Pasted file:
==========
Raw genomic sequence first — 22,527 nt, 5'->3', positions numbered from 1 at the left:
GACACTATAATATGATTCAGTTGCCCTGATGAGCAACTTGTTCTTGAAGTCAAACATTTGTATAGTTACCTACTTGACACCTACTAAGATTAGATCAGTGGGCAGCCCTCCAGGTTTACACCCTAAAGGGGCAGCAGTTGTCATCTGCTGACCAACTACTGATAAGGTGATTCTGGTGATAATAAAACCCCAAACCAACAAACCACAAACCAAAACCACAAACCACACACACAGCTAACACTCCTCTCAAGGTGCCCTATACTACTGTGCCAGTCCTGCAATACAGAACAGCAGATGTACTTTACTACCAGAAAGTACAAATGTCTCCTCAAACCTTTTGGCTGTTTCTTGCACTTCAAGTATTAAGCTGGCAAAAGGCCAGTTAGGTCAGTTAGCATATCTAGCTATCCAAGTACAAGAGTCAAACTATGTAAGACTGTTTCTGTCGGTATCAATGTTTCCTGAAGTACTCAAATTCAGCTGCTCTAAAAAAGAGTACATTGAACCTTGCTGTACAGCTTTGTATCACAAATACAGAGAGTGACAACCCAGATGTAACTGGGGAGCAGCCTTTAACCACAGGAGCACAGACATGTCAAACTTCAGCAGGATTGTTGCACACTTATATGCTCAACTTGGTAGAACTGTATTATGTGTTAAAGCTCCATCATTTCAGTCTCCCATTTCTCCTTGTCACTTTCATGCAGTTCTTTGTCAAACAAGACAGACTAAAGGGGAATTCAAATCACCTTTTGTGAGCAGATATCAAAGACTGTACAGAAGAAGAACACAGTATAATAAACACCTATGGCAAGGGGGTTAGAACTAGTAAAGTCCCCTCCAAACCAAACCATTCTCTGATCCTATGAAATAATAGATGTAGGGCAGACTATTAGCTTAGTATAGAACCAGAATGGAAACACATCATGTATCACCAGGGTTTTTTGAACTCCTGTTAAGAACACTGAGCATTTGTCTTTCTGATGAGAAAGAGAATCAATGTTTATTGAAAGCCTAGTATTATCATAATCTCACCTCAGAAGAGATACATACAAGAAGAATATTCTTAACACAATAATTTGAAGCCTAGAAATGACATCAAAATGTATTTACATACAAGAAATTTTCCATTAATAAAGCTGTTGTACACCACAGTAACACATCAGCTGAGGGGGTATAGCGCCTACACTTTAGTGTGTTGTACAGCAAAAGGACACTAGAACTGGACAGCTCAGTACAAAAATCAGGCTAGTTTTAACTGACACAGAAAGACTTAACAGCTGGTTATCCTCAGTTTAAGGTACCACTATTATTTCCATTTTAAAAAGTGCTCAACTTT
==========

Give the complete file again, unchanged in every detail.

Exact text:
Raw genomic sequence first — 22,527 nt, 5'->3', positions numbered from 1 at the left:
GACACTATAATATGATTCAGTTGCCCTGATGAGCAACTTGTTCTTGAAGTCAAACATTTGTATAGTTACCTACTTGACACCTACTAAGATTAGATCAGTGGGCAGCCCTCCAGGTTTACACCCTAAAGGGGCAGCAGTTGTCATCTGCTGACCAACTACTGATAAGGTGATTCTGGTGATAATAAAACCCCAAACCAACAAACCACAAACCAAAACCACAAACCACACACACAGCTAACACTCCTCTCAAGGTGCCCTATACTACTGTGCCAGTCCTGCAATACAGAACAGCAGATGTACTTTACTACCAGAAAGTACAAATGTCTCCTCAAACCTTTTGGCTGTTTCTTGCACTTCAAGTATTAAGCTGGCAAAAGGCCAGTTAGGTCAGTTAGCATATCTAGCTATCCAAGTACAAGAGTCAAACTATGTAAGACTGTTTCTGTCGGTATCAATGTTTCCTGAAGTACTCAAATTCAGCTGCTCTAAAAAAGAGTACATTGAACCTTGCTGTACAGCTTTGTATCACAAATACAGAGAGTGACAACCCAGATGTAACTGGGGAGCAGCCTTTAACCACAGGAGCACAGACATGTCAAACTTCAGCAGGATTGTTGCACACTTATATGCTCAACTTGGTAGAACTGTATTATGTGTTAAAGCTCCATCATTTCAGTCTCCCATTTCTCCTTGTCACTTTCATGCAGTTCTTTGTCAAACAAGACAGACTAAAGGGGAATTCAAATCACCTTTTGTGAGCAGATATCAAAGACTGTACAGAAGAAGAACACAGTATAATAAACACCTATGGCAAGGGGGTTAGAACTAGTAAAGTCCCCTCCAAACCAAACCATTCTCTGATCCTATGAAATAATAGATGTAGGGCAGACTATTAGCTTAGTATAGAACCAGAATGGAAACACATCATGTATCACCAGGGTTTTTTGAACTCCTGTTAAGAACACTGAGCATTTGTCTTTCTGATGAGAAAGAGAATCAATGTTTATTGAAAGCCTAGTATTATCATAATCTCACCTCAGAAGAGATACATACAAGAAGAATATTCTTAACACAATAATTTGAAGCCTAGAAATGACATCAAAATGTATTTACATACAAGAAATTTTCCATTAATAAAGCTGTTGTACACCACAGTAACACATCAGCTGAGGGGGTATAGCGCCTACACTTTAGTGTGTTGTACAGCAAAAGGACACTAGAACTGGACAGCTCAGTACAAAAATCAGGCTAGTTTTAACTGACACAGAAAGACTTAACAGCTGGTTATCCTCAGTTTAAGGTACCACTATTATTTCCATTTTAAAAAGTGCTCAACTTT